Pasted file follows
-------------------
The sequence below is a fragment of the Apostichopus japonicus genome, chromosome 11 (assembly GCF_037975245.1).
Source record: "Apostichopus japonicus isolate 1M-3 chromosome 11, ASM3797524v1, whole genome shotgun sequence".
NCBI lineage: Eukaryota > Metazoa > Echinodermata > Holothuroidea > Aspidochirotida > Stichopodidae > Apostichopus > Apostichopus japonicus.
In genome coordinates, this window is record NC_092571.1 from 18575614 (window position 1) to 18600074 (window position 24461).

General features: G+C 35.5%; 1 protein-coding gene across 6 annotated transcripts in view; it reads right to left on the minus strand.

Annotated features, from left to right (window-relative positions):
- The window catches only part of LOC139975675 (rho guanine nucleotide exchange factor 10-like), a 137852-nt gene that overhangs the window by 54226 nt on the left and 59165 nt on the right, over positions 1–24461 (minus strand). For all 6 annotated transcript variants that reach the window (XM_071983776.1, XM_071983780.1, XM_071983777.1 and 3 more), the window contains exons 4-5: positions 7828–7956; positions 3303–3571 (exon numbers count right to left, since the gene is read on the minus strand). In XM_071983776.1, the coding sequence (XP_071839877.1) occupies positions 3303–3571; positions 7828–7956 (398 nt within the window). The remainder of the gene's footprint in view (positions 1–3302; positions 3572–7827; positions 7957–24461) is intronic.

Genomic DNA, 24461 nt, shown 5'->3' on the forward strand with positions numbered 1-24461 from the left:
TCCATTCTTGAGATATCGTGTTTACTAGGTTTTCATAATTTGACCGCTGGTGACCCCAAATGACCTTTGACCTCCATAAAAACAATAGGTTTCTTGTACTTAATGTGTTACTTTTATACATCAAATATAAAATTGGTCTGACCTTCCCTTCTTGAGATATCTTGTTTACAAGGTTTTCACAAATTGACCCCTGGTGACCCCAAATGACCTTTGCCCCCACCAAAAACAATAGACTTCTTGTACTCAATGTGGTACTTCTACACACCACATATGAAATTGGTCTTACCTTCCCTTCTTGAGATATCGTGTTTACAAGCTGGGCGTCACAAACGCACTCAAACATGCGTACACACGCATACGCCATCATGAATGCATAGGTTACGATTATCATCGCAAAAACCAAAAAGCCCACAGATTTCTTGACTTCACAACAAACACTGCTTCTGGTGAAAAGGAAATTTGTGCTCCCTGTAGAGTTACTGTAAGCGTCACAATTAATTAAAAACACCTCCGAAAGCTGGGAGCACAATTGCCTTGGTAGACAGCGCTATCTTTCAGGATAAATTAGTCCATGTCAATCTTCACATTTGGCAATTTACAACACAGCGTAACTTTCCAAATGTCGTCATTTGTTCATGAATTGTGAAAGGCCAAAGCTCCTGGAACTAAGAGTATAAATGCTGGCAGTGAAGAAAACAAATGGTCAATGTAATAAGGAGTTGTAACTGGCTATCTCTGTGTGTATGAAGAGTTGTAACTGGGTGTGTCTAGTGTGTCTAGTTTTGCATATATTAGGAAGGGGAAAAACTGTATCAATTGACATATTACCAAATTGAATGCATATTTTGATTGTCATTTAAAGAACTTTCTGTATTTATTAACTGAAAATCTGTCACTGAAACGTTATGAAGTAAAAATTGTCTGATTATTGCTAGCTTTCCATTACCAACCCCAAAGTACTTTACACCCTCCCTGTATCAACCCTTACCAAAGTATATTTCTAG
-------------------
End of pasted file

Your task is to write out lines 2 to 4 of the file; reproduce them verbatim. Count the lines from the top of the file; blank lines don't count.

Source record: "Apostichopus japonicus isolate 1M-3 chromosome 11, ASM3797524v1, whole genome shotgun sequence".
NCBI lineage: Eukaryota > Metazoa > Echinodermata > Holothuroidea > Aspidochirotida > Stichopodidae > Apostichopus > Apostichopus japonicus.
In genome coordinates, this window is record NC_092571.1 from 18575614 (window position 1) to 18600074 (window position 24461).